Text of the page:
I am a writer. I am one of many. It's easier than ever to write; it's easier than ever to call yourself a writer. But why do we write? Why do I write? I think the question is really two fold: one, why do I write at all, and two, why do I keep at it with such persistence.
I have always thought the most profound thoughts people have, and will ever have, are not the ones they write down, but the ones they keep locked inside their heads. The owners of such thoughts do not even try to write them out, because their thoughts are simply too big, too complex, too profound to contain and repress into words.
Words are limited, you see. No matter how much we glorify and even cherish them, they are nothing but little etches of lines and symbols we use to convey meaning. We need them, we rely on them, we survive on them, but they are not perfect.
Writers are constantly taking leaps of faith. We hope we can translate our deepest thoughts, our most shattering emotions, into words, and the words we pick will be virtuous. They will not taint the purity of our meaning with implications or suggestions we did not intend; they will not corrupt the message they are meant to convey. They will realize their goal, accomplish their task, the very reason why we put down ink to paper in the first place.
The slate was clean before, an empty void; we came, put words down, and created...meaning.
What it is exactly we create is up to the reader.
And that is the problem every writer must face. We can never assume our meaning will be understood exactly the way we want it to be, because many times, it's just not possible. Our feelings are our own; like souls, no two are exactly alike. We can try to thrust them into words, press and mold them until we think the words we've chosen are perfect, but once they are consumed by the reader through the eyes, they shed their form once more, and become something new, something that belongs solely to the reader. It is magnificent, and it is horrifying.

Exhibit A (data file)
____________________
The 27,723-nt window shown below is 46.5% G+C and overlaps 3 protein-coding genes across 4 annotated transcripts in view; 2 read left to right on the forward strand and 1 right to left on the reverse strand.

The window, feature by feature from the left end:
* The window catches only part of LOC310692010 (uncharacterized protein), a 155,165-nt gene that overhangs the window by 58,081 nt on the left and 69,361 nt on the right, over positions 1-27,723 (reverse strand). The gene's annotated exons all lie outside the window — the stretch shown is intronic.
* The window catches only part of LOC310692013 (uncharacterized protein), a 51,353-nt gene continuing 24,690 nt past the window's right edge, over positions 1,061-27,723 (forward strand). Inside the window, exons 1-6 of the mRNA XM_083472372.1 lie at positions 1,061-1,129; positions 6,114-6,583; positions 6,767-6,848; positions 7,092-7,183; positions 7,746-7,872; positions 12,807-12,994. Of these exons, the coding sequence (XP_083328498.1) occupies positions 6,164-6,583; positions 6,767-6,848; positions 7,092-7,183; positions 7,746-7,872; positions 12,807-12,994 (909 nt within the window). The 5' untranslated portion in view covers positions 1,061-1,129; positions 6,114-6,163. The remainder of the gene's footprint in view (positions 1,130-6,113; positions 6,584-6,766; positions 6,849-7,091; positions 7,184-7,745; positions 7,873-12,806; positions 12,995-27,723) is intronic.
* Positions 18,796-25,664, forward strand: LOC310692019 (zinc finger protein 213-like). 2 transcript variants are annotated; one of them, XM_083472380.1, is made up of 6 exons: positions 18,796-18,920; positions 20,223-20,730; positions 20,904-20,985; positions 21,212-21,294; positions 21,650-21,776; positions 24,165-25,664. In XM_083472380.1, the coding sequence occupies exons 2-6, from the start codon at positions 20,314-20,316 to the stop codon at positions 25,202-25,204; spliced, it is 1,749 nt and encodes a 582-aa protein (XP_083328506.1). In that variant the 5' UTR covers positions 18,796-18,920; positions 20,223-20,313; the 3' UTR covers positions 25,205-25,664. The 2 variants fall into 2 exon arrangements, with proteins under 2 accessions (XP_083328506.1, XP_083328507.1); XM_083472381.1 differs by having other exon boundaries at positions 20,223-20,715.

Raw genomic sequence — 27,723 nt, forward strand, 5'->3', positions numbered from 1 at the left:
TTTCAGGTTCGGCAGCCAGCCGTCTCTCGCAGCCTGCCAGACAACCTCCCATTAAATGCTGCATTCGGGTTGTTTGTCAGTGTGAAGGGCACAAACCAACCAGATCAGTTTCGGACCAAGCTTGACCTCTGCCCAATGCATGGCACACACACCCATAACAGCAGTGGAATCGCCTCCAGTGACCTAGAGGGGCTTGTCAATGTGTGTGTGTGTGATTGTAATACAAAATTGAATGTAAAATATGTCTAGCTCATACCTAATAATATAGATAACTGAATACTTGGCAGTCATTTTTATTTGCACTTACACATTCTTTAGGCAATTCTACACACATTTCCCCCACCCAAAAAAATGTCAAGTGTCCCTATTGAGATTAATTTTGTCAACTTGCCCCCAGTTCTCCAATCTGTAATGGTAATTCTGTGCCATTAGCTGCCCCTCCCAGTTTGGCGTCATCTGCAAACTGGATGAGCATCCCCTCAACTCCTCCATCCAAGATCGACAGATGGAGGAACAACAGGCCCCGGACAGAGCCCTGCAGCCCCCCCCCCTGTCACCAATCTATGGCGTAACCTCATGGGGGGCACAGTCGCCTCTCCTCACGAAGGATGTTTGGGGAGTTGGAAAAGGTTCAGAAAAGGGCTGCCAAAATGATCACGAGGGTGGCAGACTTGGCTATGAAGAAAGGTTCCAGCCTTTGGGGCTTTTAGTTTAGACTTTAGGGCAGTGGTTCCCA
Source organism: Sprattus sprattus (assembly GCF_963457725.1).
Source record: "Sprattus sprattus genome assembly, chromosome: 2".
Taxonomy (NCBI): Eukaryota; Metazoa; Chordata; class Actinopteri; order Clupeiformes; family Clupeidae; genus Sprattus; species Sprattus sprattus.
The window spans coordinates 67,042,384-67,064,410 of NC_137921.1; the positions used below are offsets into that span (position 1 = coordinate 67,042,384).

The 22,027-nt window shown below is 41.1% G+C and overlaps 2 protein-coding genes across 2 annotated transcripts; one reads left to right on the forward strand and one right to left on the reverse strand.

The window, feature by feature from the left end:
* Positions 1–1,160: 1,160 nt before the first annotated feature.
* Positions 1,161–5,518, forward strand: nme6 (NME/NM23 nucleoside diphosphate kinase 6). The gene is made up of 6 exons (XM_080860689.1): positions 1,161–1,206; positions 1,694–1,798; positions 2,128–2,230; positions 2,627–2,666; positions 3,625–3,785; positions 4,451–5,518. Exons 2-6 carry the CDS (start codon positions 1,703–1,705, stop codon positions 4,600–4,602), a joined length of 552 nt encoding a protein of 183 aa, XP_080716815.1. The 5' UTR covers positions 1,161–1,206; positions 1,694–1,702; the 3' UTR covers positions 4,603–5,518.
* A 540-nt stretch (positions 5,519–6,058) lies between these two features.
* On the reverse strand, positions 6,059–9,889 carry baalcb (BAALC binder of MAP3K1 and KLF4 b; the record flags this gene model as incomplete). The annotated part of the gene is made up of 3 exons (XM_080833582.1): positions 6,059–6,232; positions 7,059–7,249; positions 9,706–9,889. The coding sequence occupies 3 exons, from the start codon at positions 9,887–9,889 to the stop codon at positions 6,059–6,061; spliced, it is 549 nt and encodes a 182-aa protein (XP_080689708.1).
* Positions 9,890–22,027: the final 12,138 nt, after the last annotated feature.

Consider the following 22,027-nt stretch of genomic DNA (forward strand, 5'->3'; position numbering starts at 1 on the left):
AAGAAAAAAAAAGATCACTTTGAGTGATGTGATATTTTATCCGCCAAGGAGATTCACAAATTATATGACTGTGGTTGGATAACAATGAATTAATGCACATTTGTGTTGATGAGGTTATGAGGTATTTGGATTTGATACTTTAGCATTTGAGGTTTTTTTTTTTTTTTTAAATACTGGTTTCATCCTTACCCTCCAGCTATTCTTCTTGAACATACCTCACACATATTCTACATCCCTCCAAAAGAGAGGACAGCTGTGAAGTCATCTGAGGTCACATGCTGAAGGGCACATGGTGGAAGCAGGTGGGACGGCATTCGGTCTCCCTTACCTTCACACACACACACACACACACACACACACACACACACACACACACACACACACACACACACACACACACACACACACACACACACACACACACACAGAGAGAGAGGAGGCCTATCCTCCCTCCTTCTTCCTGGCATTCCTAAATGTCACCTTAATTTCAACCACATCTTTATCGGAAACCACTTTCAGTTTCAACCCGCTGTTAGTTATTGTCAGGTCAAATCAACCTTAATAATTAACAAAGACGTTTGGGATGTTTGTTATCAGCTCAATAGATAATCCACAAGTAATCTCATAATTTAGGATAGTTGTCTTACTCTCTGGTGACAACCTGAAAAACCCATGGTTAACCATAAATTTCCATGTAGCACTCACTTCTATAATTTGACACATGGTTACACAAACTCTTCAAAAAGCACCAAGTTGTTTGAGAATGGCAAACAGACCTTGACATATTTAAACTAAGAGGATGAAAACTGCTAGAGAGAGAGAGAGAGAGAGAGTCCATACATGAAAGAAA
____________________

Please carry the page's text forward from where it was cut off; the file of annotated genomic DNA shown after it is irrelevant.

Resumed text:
Any writer will tell you, we write because it's a compulsion: writers have to write. But that doesn't exactly answer the question, does it?
When I write, I am taking something magical, something monstrous, a thought, a feeling, a sense of truth and beauty and wonder in the world, a sense of what it is to be alive, and I am forming this flash of immortal consciousness into words. Trapping it inside there, really. I give it flesh; I give it substance. I give it a body.
I am playing God.
It is the very magic of writing. The thoughts are in all of us, the very breath of life, and when we write, we are breathing this life into words.
I know the words, once formed, are out of my control; they are free to run off and cause all kinds of mayhem and look stupid. But I do my best to build them up right. I do my best, because I know when they look stupid, I look stupid, and I don't want them causing harm. But at some point, I have to trust in them, trust in myself, and be done with them.
I let them go.
They take a piece of me with them.
Is this how God felt?
When I write, I am humbled. I am scared. I am hopeful. Sometimes, I am proud, but that comes later, after I learn what pleasure my words have brought to someone else. Sometimes, I am ashamed.
But while I am writing, during the process itself, I feel closer to God than in any other way I can. More than prayer, more than worship, writing is what brings me closer to the divine.
It is horrifying, and it is magnificent.